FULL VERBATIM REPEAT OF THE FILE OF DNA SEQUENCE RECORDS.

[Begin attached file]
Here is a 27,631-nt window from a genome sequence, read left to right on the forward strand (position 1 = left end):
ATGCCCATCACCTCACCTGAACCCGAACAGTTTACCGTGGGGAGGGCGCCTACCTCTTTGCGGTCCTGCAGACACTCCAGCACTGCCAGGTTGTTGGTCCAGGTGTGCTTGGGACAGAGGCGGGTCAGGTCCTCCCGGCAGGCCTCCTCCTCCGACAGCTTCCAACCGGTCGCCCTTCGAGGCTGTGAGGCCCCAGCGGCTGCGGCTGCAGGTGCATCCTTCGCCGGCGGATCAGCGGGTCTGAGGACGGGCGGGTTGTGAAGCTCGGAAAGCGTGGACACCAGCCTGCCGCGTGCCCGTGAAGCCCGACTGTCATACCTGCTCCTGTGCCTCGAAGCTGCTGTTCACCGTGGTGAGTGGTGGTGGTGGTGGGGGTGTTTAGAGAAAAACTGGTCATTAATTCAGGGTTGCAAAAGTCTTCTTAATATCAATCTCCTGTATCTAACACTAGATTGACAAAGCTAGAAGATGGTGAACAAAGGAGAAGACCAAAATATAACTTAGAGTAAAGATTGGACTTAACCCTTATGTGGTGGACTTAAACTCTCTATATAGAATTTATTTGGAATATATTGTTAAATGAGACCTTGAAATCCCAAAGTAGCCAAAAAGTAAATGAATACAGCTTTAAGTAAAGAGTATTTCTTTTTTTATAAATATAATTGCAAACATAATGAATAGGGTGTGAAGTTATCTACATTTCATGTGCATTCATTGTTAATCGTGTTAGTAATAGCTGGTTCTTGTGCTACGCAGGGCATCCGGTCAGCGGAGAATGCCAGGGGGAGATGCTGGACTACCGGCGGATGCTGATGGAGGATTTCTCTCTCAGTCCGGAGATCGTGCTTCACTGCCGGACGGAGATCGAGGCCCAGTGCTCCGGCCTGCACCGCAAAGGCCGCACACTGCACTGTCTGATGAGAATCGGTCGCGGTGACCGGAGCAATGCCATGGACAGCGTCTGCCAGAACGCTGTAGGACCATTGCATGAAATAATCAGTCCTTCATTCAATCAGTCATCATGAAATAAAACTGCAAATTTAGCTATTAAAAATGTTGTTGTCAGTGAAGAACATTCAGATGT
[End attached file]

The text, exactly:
Here is a 27,631-nt window from a genome sequence, read left to right on the forward strand (position 1 = left end):
ATGCCCATCACCTCACCTGAACCCGAACAGTTTACCGTGGGGAGGGCGCCTACCTCTTTGCGGTCCTGCAGACACTCCAGCACTGCCAGGTTGTTGGTCCAGGTGTGCTTGGGACAGAGGCGGGTCAGGTCCTCCCGGCAGGCCTCCTCCTCCGACAGCTTCCAACCGGTCGCCCTTCGAGGCTGTGAGGCCCCAGCGGCTGCGGCTGCAGGTGCATCCTTCGCCGGCGGATCAGCGGGTCTGAGGACGGGCGGGTTGTGAAGCTCGGAAAGCGTGGACACCAGCCTGCCGCGTGCCCGTGAAGCCCGACTGTCATACCTGCTCCTGTGCCTCGAAGCTGCTGTTCACCGTGGTGAGTGGTGGTGGTGGTGGGGGTGTTTAGAGAAAAACTGGTCATTAATTCAGGGTTGCAAAAGTCTTCTTAATATCAATCTCCTGTATCTAACACTAGATTGACAAAGCTAGAAGATGGTGAACAAAGGAGAAGACCAAAATATAACTTAGAGTAAAGATTGGACTTAACCCTTATGTGGTGGACTTAAACTCTCTATATAGAATTTATTTGGAATATATTGTTAAATGAGACCTTGAAATCCCAAAGTAGCCAAAAAGTAAATGAATACAGCTTTAAGTAAAGAGTATTTCTTTTTTTATAAATATAATTGCAAACATAATGAATAGGGTGTGAAGTTATCTACATTTCATGTGCATTCATTGTTAATCGTGTTAGTAATAGCTGGTTCTTGTGCTACGCAGGGCATCCGGTCAGCGGAGAATGCCAGGGGGAGATGCTGGACTACCGGCGGATGCTGATGGAGGATTTCTCTCTCAGTCCGGAGATCGTGCTTCACTGCCGGACGGAGATCGAGGCCCAGTGCTCCGGCCTGCACCGCAAAGGCCGCACACTGCACTGTCTGATGAGAATCGGTCGCGGTGACCGGAGCAATGCCATGGACAGCGTCTGCCAGAACGCTGTAGGACCATTGCATGAAATAATCAGTCCTTCATTCAATCAGTCATCATGAAATAAAACTGCAAATTTAGCTATTAAAAATGTTGTTGTCAGTGAAGAACATTCAGATGT